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Three podcast gems for your listening pleasure
STUCK in traffic or crammed up against a stranger's armpit on the train? These podcasts will let you instantly be somewhere else. Other side-effects include having more interesting things to say and a renewed fascination with the world. Stream them from their respective websites, or download them with a podcast app like Stitcher or Apple's Podcasts.
Have you perfected a technique for eating your burger so as to prevent Soggy End Syndrome? Do you believe in an optimal curry-to-rice ratio for each bite?
If you have devoted embarrassing amounts of time to pondering such gustatory things, you need to listen to The Sporkful. Hosted by Dan Pashman, this podcast is an exploration of culinary quirks, fuelled by an obsession with food.
Each episode is a delightful otaku-esque romp through any number of food-related topics, such as whether you should be putting tomatoes in the refrigerator, what the optimal crust-to-filling ratio for a pie is, and whether a tart even qualifies as a pie. If you can masticate it, The Sporkful can be counted on to obsess over its origins, how to cook it, and which end should enter your maw first.
In one episode, comedian Hasan Minhaj reveals that he eats his cereal and milk separately, because he doesn't like the "mushy texture of milk curdling into your cereal".
A mediocre host would have left it at that, but Pashman is a Rottweiler for the truth: "Do you hold the cereal in your mouth and then take the sip (of milk)?" he wants to know. Minhaj is horrified at the prospect, and demonstrates how he really does it (chew and swallow cereal, and then drink the milk). It is always a beautiful moment when a podcast zeros in on something simultaneously idiosyncratic and universal, and The Sporkful inhabits this cross-section masterfully. There is no food topic too trivial or pedestrian to tackle, and every facet of this glorious pursuit we call "eating" is explored with unfettered enthusiasm.
I'm preaching to the choir, recommending a podcast about money and the economy to this paper's readers. But Planet Money is about more than just the green stuff, for its range of coverage is breathtaking.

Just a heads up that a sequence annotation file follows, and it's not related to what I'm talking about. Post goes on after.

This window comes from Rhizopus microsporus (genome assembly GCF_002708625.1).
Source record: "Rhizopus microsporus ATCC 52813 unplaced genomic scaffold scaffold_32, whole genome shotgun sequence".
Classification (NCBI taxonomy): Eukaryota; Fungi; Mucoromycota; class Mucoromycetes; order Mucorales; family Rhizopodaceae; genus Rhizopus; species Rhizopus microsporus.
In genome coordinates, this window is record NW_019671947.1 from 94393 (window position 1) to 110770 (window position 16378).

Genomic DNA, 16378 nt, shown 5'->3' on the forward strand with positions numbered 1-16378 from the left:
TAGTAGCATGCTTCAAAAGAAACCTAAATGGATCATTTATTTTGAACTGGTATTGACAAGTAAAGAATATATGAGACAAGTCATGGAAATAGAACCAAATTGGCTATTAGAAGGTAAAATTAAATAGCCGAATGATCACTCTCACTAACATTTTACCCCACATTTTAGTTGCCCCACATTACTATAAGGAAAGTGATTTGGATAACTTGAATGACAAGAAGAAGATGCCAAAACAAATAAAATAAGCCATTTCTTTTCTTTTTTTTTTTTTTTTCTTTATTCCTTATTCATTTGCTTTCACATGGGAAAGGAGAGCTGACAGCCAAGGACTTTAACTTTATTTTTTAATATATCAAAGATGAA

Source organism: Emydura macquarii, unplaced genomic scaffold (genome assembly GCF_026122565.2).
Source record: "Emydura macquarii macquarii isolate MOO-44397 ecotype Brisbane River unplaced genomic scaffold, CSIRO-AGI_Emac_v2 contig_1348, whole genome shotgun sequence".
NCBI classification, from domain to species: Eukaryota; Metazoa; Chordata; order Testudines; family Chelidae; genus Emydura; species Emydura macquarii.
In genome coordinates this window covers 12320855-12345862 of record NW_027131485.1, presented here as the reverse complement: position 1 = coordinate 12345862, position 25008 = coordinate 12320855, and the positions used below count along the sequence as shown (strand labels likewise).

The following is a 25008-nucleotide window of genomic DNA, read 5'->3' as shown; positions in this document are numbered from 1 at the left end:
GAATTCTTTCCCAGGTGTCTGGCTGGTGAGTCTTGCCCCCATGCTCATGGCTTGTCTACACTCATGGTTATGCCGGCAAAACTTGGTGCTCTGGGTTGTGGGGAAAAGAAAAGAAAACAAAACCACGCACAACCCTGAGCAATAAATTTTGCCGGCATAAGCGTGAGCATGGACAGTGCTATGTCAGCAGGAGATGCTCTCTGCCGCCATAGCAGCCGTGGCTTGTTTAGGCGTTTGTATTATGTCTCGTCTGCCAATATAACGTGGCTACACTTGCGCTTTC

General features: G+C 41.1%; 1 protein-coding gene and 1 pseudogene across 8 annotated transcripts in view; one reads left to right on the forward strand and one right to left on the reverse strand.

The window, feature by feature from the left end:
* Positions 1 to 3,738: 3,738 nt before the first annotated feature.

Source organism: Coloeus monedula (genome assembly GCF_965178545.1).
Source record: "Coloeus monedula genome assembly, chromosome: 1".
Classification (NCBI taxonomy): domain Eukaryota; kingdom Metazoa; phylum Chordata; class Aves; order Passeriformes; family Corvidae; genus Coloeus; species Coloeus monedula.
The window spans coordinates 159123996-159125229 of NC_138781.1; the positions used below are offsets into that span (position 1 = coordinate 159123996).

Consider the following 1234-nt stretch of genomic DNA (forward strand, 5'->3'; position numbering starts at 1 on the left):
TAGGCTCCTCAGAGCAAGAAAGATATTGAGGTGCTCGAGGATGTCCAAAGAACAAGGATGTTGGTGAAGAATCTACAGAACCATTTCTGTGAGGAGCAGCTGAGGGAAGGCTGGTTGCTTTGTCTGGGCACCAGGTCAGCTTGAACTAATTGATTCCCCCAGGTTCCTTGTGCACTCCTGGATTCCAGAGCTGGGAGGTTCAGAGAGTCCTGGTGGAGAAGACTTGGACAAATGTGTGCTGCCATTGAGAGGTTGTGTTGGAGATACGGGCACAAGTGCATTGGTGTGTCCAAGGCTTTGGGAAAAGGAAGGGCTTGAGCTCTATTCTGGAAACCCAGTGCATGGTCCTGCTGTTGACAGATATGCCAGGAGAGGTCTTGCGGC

Thanks to the show, I have learnt how spreadsheets came into existence, been introduced to a hit telenovela called La Reina Del Sur, and listened slackjawed as the Planet Money team set out to buy - literally buy - 100 physical barrels of oil just so they can see what the process is like.
The show's hosts make the material accessible enough, even to listeners with a fear of numbers. Terms such as "Q2", or the second quarter of the year, are explained, but complex measures such as demonetisation are also gamely tackled.
My favourite episode is a January 2016 one on the lottery. In it, you meet a fellow who figured out how to strike a US$27 million lottery jackpot in 1992 by buying up every possible combination of numbers - all 7.1 million of them.
This enterprising chap, who went on to live on a tropical island (of course he did), tells Planet Money just how he pulled off the great lottery corner of 1992.
It is an episode that embodies the best of Planet Money, packed with whimsy, derring-do and obscure knowledge. Every episode leaves your world a little larger.
Mystery Show is like the Freaks and Geeks of the podcast world - a strangely compelling hit that ended in its prime. The podcast now hangs suspended in the ether of the Internet as a single six-episode season, after it was cancelled last year.
Hosted by Starlee Kine, the show investigates everyday mysteries that are simultaneously trivial but have the potential to grip listeners. One entire episode revolves around a car bearing the licence plate "ILUV911" which Kine and her friend happen to spot while they're driving in Los Angeles. This sighting would've been a footnote in anyone else's day, displaced by distraction and self-absorption. But Kine will not let it go.
"What could it mean?" she muses. "The most obvious explanation, that the driver was a terrorist, that didn't even make sense since the last thing a terrorist would do is get a licence plate that said: 'I'm a terrorist'."
We follow Kine as she consults the police, an investigative journalist and an investigator, before finally tracking down the vehicle's owner and uncovering the story of the licence plate.
In all six episodes, Kine displays a doggedness that borders on the audacious, helped considerably by her gift for getting people to tell her just about anything.
The most charming episode is one in which Kine goes on a mission to find out how tall Jake Gyllenhaal truly is (the Internet could not agree on this fact). Yes, she does eventually get Gyllenhaal on the phone and yes, he does tell her exactly how tall he is.
This show and its quirkiness might be an acquired taste, but if you're already unable to stop wondering how tall Jake Gyllenhaal is, this podcast is for you.